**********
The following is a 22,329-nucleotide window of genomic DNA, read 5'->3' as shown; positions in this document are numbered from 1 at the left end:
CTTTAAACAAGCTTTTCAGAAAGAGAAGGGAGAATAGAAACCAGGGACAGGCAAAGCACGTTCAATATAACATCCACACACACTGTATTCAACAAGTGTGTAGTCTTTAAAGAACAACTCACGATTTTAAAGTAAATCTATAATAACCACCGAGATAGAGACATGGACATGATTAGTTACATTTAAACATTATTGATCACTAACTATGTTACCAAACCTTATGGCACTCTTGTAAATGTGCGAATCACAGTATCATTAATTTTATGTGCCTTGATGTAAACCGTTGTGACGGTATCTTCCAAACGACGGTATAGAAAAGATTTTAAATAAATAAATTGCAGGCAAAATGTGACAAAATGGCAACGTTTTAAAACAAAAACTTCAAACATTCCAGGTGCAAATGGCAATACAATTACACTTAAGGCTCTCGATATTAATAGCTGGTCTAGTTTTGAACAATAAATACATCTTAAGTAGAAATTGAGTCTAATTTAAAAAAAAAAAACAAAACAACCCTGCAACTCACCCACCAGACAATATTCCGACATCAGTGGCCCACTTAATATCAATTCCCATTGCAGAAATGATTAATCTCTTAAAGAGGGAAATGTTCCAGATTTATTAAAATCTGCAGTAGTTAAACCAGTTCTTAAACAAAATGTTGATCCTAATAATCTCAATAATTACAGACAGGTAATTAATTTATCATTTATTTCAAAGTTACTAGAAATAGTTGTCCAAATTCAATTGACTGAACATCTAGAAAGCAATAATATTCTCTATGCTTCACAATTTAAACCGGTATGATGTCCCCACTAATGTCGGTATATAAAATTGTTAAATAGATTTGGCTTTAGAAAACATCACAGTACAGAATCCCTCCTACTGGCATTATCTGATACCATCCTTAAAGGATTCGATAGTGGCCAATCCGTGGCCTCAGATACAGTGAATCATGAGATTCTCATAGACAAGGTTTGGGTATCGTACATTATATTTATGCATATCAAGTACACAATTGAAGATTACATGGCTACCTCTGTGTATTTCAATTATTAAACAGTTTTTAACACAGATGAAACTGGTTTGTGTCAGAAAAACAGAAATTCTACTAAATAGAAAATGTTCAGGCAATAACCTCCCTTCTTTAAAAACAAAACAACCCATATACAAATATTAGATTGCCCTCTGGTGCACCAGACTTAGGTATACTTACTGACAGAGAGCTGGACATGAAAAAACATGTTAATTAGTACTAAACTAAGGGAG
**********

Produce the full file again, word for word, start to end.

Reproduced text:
The following is a 22,329-nucleotide window of genomic DNA, read 5'->3' as shown; positions in this document are numbered from 1 at the left end:
CTTTAAACAAGCTTTTCAGAAAGAGAAGGGAGAATAGAAACCAGGGACAGGCAAAGCACGTTCAATATAACATCCACACACACTGTATTCAACAAGTGTGTAGTCTTTAAAGAACAACTCACGATTTTAAAGTAAATCTATAATAACCACCGAGATAGAGACATGGACATGATTAGTTACATTTAAACATTATTGATCACTAACTATGTTACCAAACCTTATGGCACTCTTGTAAATGTGCGAATCACAGTATCATTAATTTTATGTGCCTTGATGTAAACCGTTGTGACGGTATCTTCCAAACGACGGTATAGAAAAGATTTTAAATAAATAAATTGCAGGCAAAATGTGACAAAATGGCAACGTTTTAAAACAAAAACTTCAAACATTCCAGGTGCAAATGGCAATACAATTACACTTAAGGCTCTCGATATTAATAGCTGGTCTAGTTTTGAACAATAAATACATCTTAAGTAGAAATTGAGTCTAATTTAAAAAAAAAAAACAAAACAACCCTGCAACTCACCCACCAGACAATATTCCGACATCAGTGGCCCACTTAATATCAATTCCCATTGCAGAAATGATTAATCTCTTAAAGAGGGAAATGTTCCAGATTTATTAAAATCTGCAGTAGTTAAACCAGTTCTTAAACAAAATGTTGATCCTAATAATCTCAATAATTACAGACAGGTAATTAATTTATCATTTATTTCAAAGTTACTAGAAATAGTTGTCCAAATTCAATTGACTGAACATCTAGAAAGCAATAATATTCTCTATGCTTCACAATTTAAACCGGTATGATGTCCCCACTAATGTCGGTATATAAAATTGTTAAATAGATTTGGCTTTAGAAAACATCACAGTACAGAATCCCTCCTACTGGCATTATCTGATACCATCCTTAAAGGATTCGATAGTGGCCAATCCGTGGCCTCAGATACAGTGAATCATGAGATTCTCATAGACAAGGTTTGGGTATCGTACATTATATTTATGCATATCAAGTACACAATTGAAGATTACATGGCTACCTCTGTGTATTTCAATTATTAAACAGTTTTTAACACAGATGAAACTGGTTTGTGTCAGAAAAACAGAAATTCTACTAAATAGAAAATGTTCAGGCAATAACCTCCCTTCTTTAAAAACAAAACAACCCATATACAAATATTAGATTGCCCTCTGGTGCACCAGACTTAGGTATACTTACTGACAGAGAGCTGGACATGAAAAAACATGTTAATTAGTACTAAACTAAGGGAG